The Value of Hrm to Business Organizations

Topics: Motivation, Google, Reward system Pages: 13 (3463 words) Published: January 29, 2011
Loughborough University Business School

Human Resource Management

Coursework Title: The Value of HRM to Business Organizations

The Topic Chosen: Total Reward


Nowadays, human resource management is widely believed to be of great value to the business organizations, but how each element of HRM adds value to the business organization is unknown. In this paper, we want to choose total reward as the specific topic to analyze the value of total reward to business organizations by analyzing Toyota and Google cases.

Section 1: Literature Review of Total Reward

Decades of research demonstrating that pay is not the only motivator, the development of globalization and the much more competitive business environment have all made traditional reward (mainly financial reward) viewed to be out of date. Business organizations need a new holistic approach.

• The Concept of Total Reward
The concept of total reward emerged in the 1990s as a new way to motive employees using all types of reward. Schuster and Zingheim(1992) modernize compensation programs, demonstrating how the elements of compensation including variable pay, base pay, performance management, measures and goals, and benefits can be used to support business goals. Base on the past literatures of total reward, we can define that total reward uses a holistic approach and embraces everything that employees value in the work relationship. It refers to all the types of reward (financial and non-financial, extrinsic and intrinsic, direct and indirect), all the tools and resources that make up the company’s strategy to attract, motivate and retain the employees. What is more, it should align with the business strategy and the HRM strategy of the company (Fernandes, 1998; Davis, 2007; WorldatWork, 2006).

• The Model of Total Reward
Also since 1990s, various total reward models have been developed. Schuster and Zingheim(2000) pose a total reward model which has four elements-individual growth, compelling future, total pay and positive workplace and show how the four elements can collectively create an employee value proposition to attract, motivate, and retain employees. Lyons and Ben-Ora (2002) introduces a total reward model which includes six main elements—base salary, variable salary, other compensation, benefits, perquisites and performance management. In addition, the WorldatWork(2006), introduces a new total reward model of five elements, each of which has programs, practices, elements and dimensions that collectively define an organization's strategy to attract, motivate and retain employees and suggests that total reward should operate in the context of overall business strategy, organizational culture and HR strategy.

While each model is unique in determining the elements of the model, all the models recognize the importance of leveraging different rewards to satisfy the employees, contributing to the improved performance of business organizations.

• Theory Basis of Total Reward
The content theories of psychology indicate what specific types of needs motivate employees. Maslow’s need hierarchy theory (1943), essentially tells us that people have all kinds of needs (not only money) and the needs satisfied are not as strongly motivating as unmet ones. Although this theory has not been fully verified, it does contribute to the total reward—the various needs of the employees should be considered, and the employers should satisfy the employees’ unmet need, since it motivates the employees most. The two-factor theory ‘provides a useful distinction between maintenance items that are necessary but not sufficient and motivational factors that have the potential for improving employee effort’( Davis & Newstrom, 1989 ). But this theory has been widely criticized because it is not universally applicable.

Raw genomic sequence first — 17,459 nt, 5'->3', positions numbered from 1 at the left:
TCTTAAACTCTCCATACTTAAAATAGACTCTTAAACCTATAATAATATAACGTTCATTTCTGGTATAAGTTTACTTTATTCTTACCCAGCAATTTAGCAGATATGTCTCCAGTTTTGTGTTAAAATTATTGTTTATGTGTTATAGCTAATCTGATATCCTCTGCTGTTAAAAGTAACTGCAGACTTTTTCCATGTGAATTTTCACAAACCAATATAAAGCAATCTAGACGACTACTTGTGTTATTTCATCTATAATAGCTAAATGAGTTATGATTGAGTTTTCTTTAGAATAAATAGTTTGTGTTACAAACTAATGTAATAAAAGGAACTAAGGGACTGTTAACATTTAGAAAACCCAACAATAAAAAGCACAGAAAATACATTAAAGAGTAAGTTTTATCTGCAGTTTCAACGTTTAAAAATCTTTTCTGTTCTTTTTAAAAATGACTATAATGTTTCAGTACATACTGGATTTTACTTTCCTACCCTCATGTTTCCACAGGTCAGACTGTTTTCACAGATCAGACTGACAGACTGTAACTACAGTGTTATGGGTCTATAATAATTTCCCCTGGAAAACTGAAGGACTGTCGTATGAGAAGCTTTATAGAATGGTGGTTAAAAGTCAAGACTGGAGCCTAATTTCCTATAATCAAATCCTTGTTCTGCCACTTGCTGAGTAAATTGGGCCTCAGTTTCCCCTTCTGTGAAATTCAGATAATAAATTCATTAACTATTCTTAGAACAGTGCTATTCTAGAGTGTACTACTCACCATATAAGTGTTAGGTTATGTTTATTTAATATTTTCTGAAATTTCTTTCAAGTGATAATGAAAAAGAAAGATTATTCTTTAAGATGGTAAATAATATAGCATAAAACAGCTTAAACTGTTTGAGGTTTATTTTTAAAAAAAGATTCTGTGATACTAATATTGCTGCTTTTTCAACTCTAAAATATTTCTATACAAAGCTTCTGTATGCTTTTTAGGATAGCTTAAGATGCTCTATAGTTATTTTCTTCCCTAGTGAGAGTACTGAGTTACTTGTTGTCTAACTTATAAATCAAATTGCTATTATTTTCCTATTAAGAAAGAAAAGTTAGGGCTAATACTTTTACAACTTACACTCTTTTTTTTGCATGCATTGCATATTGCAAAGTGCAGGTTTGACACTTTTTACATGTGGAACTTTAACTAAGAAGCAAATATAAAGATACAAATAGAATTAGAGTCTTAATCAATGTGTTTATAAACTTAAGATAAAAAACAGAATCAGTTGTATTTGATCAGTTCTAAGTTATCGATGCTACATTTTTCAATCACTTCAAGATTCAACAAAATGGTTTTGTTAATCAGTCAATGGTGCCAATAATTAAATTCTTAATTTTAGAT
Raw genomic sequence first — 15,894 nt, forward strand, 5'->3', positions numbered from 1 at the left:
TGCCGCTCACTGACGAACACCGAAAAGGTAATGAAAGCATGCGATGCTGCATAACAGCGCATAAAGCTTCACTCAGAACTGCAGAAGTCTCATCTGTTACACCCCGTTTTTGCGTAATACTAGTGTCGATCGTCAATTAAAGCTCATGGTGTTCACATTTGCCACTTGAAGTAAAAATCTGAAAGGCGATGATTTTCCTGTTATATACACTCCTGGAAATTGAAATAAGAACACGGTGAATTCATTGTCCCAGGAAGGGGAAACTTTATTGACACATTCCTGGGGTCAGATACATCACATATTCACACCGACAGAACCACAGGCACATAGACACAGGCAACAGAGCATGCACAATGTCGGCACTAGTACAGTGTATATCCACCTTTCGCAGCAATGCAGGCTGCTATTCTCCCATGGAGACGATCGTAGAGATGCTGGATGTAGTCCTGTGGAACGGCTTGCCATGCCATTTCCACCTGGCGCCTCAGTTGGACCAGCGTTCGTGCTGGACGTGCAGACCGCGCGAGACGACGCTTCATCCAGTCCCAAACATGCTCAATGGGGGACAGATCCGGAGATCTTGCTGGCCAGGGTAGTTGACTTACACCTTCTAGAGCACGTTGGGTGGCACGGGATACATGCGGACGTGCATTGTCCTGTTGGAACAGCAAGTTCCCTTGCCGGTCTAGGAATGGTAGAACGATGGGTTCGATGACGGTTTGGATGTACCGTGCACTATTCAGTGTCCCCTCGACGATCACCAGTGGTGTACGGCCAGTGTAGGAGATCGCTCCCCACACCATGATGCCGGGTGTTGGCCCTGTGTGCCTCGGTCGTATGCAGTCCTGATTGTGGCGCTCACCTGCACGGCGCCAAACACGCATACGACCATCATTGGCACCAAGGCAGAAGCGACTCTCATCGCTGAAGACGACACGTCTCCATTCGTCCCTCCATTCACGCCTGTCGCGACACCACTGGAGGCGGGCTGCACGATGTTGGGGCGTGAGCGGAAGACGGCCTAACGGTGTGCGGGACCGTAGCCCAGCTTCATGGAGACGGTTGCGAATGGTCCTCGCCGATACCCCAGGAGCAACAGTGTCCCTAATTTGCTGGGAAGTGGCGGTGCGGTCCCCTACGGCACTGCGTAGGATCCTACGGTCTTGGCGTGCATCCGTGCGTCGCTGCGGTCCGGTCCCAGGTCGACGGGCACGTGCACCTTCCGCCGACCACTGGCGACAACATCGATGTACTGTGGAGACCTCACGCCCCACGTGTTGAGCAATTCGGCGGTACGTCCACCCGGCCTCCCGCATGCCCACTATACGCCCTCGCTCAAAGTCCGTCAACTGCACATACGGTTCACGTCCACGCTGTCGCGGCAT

Process theories, such as expectancy theory, equity theory, reinforcement theory and goal-setting theory, focus on the ‘structural...

References: Besser, T. (1995), Rewards and organizational goal achievement: a case study of Toyota Motor Manufacturing in Kentucky, Journal of Management Studies,32 (3), 383-399
Chiang, Flora F
Davis, Keith & Newstrom, John W. (1989). Human Behavior at Work: Organizational Behavior. New York: McGraw-Hill
Davis, M
Fernandes, F. N. (1998). Total Reward-An Actuarial Perspective. Actuarial Research Paper, No.116
Gross, Steven E
Harter, J.K., Schmidt, F.L. & Hayes, T.L. (2002). Business-unit-level relationship between employee satisfaction, employee engagement, and business outcomes: A meta-analysis. Journal of Applied Psychology, 87(2), 268-279
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Maslow, A. H. (1943). A Theory of Human Motivation. Psychological Review, 310-396
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O 'Malley, M. & Dolmat-Connell, J. (2003). From total rewards to total relationship. A ‘committed ' approach to compensation and benefits strategy. World at Work Journal, second quarter, 16-27
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Schuster, Jay R. & Zingheim, Patricia K. (1992). The New Pay: Linking Employee and Organizational Performance. San Francisco: Jossey-Bass Publishers
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Thompson, P. (2002). Total reward. Executive briefing. London: Chartered Institute of Personnel and Development
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WorldatWork (2006). The It Factor: A New Total Rewards Model Leads the Way, [Accessed 15/11/10]
ZUO, Hongming (2010)
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